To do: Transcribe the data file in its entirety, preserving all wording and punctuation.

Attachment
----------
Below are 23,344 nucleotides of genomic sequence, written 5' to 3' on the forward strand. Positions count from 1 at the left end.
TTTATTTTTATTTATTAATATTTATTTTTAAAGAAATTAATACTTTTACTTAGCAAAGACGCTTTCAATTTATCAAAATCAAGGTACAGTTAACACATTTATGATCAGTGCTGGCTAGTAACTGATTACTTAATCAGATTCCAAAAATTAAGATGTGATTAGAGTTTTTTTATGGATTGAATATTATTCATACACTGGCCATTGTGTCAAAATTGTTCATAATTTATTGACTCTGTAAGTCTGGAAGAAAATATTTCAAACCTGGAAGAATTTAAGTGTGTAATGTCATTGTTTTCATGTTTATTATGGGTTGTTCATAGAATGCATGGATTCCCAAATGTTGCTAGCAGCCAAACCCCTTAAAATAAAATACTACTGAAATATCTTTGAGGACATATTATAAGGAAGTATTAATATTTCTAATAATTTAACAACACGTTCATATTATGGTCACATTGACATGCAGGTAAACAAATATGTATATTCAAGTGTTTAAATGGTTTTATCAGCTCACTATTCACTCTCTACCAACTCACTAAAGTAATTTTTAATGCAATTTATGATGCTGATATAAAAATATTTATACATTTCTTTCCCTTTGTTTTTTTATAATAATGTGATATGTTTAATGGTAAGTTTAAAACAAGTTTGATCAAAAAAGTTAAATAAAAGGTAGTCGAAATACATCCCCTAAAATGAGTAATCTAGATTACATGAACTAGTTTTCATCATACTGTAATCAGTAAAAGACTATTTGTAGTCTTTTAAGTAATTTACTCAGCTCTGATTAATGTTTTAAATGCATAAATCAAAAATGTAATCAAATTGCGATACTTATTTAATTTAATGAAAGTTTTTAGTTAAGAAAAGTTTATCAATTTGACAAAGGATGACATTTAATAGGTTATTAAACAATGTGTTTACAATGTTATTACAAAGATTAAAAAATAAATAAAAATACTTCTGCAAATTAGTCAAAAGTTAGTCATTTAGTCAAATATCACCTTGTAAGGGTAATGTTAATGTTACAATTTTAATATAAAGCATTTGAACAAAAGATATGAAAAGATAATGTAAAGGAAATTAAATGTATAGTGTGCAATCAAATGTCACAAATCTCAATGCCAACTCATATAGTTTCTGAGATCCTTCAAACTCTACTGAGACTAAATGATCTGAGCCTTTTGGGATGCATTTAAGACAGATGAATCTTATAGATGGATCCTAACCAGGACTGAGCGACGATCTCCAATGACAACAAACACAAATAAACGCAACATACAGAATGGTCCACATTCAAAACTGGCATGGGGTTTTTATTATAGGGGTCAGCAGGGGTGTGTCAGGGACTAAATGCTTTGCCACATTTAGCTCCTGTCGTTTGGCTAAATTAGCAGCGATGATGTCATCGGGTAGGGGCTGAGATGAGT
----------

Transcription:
Below are 23,344 nucleotides of genomic sequence, written 5' to 3' on the forward strand. Positions count from 1 at the left end.
TTTATTTTTATTTATTAATATTTATTTTTAAAGAAATTAATACTTTTACTTAGCAAAGACGCTTTCAATTTATCAAAATCAAGGTACAGTTAACACATTTATGATCAGTGCTGGCTAGTAACTGATTACTTAATCAGATTCCAAAAATTAAGATGTGATTAGAGTTTTTTTATGGATTGAATATTATTCATACACTGGCCATTGTGTCAAAATTGTTCATAATTTATTGACTCTGTAAGTCTGGAAGAAAATATTTCAAACCTGGAAGAATTTAAGTGTGTAATGTCATTGTTTTCATGTTTATTATGGGTTGTTCATAGAATGCATGGATTCCCAAATGTTGCTAGCAGCCAAACCCCTTAAAATAAAATACTACTGAAATATCTTTGAGGACATATTATAAGGAAGTATTAATATTTCTAATAATTTAACAACACGTTCATATTATGGTCACATTGACATGCAGGTAAACAAATATGTATATTCAAGTGTTTAAATGGTTTTATCAGCTCACTATTCACTCTCTACCAACTCACTAAAGTAATTTTTAATGCAATTTATGATGCTGATATAAAAATATTTATACATTTCTTTCCCTTTGTTTTTTTATAATAATGTGATATGTTTAATGGTAAGTTTAAAACAAGTTTGATCAAAAAAGTTAAATAAAAGGTAGTCGAAATACATCCCCTAAAATGAGTAATCTAGATTACATGAACTAGTTTTCATCATACTGTAATCAGTAAAAGACTATTTGTAGTCTTTTAAGTAATTTACTCAGCTCTGATTAATGTTTTAAATGCATAAATCAAAAATGTAATCAAATTGCGATACTTATTTAATTTAATGAAAGTTTTTAGTTAAGAAAAGTTTATCAATTTGACAAAGGATGACATTTAATAGGTTATTAAACAATGTGTTTACAATGTTATTACAAAGATTAAAAAATAAATAAAAATACTTCTGCAAATTAGTCAAAAGTTAGTCATTTAGTCAAATATCACCTTGTAAGGGTAATGTTAATGTTACAATTTTAATATAAAGCATTTGAACAAAAGATATGAAAAGATAATGTAAAGGAAATTAAATGTATAGTGTGCAATCAAATGTCACAAATCTCAATGCCAACTCATATAGTTTCTGAGATCCTTCAAACTCTACTGAGACTAAATGATCTGAGCCTTTTGGGATGCATTTAAGACAGATGAATCTTATAGATGGATCCTAACCAGGACTGAGCGACGATCTCCAATGACAACAAACACAAATAAACGCAACATACAGAATGGTCCACATTCAAAACTGGCATGGGGTTTTTATTATAGGGGTCAGCAGGGGTGTGTCAGGGACTAAATGCTTTGCCACATTTAGCTCCTGTCGTTTGGCTAAATTAGCAGCGATGATGTCATCGGGTAGGGGCTGAGATGAGT